Common high blood pressure drug may help treat Parkinson’s, dementia

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Felodipine is a medication of the calcium channel blocker type which is used to treat high blood pressure.

In a recent study from the University of Cambridge, researchers found that felodipine may help treat Huntington’s, Parkinson’s disease, and dementia.

Previous research has shown that Huntington’s, Parkinson’s, and dementia have a common feature: The build-up of misfolded proteins.

In Huntington’s disease, the protein is huntingtin, and in some dementias, the protein is tau. These proteins can form ‘aggregates’ that lead to irreversible damage to nerve cells in the brain.

In healthy people, the body uses a mechanism called autophagy, or ‘self-eating’, to prevent the build-up of misfolded proteins.

The mechanism could eat cells and break down the materials. However, in the diseases, the mechanism is impaired and the brain cannot clear the proteins building up.

Currently, there are no drugs that can induce autophagy effectively in patients.

In the study, the team showed that the drug could help induce autophagy in several neurodegenerative diseases.

The drug was effective to reduce in mice with Huntington’s and Parkinson’s disease mutations. In addition, it reduced the build-up of aggregates in zebra with dementia.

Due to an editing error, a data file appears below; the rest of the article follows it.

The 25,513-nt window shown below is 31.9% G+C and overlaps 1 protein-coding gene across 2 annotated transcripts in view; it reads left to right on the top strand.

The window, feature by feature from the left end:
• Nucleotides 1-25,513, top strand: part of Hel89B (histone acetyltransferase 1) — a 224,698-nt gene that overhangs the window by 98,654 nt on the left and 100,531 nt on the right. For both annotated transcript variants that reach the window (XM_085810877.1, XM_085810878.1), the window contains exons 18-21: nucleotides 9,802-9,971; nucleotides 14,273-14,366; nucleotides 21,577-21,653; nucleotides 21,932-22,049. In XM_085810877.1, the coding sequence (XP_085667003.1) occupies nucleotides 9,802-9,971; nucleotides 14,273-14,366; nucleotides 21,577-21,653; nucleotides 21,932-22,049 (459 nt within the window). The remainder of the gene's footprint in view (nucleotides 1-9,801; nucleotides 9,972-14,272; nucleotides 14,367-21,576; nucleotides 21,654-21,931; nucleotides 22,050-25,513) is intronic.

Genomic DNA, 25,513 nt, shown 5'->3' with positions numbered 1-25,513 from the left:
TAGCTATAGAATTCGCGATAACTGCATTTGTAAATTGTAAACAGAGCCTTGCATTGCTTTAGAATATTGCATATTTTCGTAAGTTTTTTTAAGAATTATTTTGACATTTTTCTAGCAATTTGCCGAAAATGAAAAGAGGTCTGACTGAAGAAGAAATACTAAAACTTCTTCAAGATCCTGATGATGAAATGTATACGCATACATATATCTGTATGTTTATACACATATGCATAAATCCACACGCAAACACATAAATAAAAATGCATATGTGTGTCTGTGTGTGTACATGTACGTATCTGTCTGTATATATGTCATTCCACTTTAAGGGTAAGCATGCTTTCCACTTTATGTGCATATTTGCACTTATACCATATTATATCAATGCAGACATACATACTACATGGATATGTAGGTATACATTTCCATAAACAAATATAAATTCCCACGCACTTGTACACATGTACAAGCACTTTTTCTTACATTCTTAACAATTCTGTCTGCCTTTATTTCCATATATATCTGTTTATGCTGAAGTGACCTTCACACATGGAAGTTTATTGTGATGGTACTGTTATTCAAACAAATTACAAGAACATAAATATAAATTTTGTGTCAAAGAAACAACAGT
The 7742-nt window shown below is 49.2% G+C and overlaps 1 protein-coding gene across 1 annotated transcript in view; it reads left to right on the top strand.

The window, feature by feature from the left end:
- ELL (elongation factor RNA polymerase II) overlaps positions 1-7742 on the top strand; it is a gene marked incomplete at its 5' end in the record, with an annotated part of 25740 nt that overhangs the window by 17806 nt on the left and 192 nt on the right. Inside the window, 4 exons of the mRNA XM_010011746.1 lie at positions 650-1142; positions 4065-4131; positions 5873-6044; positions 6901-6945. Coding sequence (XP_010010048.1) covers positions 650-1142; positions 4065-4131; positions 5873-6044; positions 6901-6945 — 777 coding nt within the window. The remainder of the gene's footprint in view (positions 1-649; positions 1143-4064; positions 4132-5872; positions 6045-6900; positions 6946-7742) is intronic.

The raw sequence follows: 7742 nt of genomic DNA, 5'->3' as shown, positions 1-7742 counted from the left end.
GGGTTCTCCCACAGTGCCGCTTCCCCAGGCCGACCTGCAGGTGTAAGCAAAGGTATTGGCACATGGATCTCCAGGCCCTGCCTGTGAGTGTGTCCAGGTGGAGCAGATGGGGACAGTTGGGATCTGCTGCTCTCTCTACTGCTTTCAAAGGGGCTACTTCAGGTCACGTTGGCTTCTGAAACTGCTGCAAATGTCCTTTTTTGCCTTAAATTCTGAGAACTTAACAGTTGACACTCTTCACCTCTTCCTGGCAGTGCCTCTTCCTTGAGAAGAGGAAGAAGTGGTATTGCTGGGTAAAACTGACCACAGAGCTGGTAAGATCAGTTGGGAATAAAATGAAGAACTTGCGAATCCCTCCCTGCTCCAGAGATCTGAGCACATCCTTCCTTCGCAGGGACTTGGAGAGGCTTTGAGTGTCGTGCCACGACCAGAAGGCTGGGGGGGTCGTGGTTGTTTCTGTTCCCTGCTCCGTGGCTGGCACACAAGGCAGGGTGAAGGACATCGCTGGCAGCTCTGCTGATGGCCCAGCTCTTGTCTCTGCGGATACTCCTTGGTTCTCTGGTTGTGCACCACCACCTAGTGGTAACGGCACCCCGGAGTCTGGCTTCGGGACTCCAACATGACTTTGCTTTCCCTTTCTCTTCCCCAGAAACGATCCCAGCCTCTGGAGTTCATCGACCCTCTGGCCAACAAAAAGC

This is the first time a study has shown that an approved drug can slow the build-up of harmful proteins in the brain. Future research needs to test the drug’s effect on humans.

The findings show that re-purposing existing drugs has the advantage that the drugs have already been shown to be safe for use in humans.

If this blood pressure drug can be shown to be effective against the target diseases in humans, then the journey to clinical use can be much faster.

If you care about dementia, please read studies about a new way to treat dementia and Vitamin B supplements could help reduce dementia risk.

For more information about dementia, please see recent studies about antioxidants that could help reduce dementia risk, and Vitamin D deficiency linked to higher dementia risk.

The finding was published in the journal Nature Communications and conducted by Professor David Rubinsztein et al.

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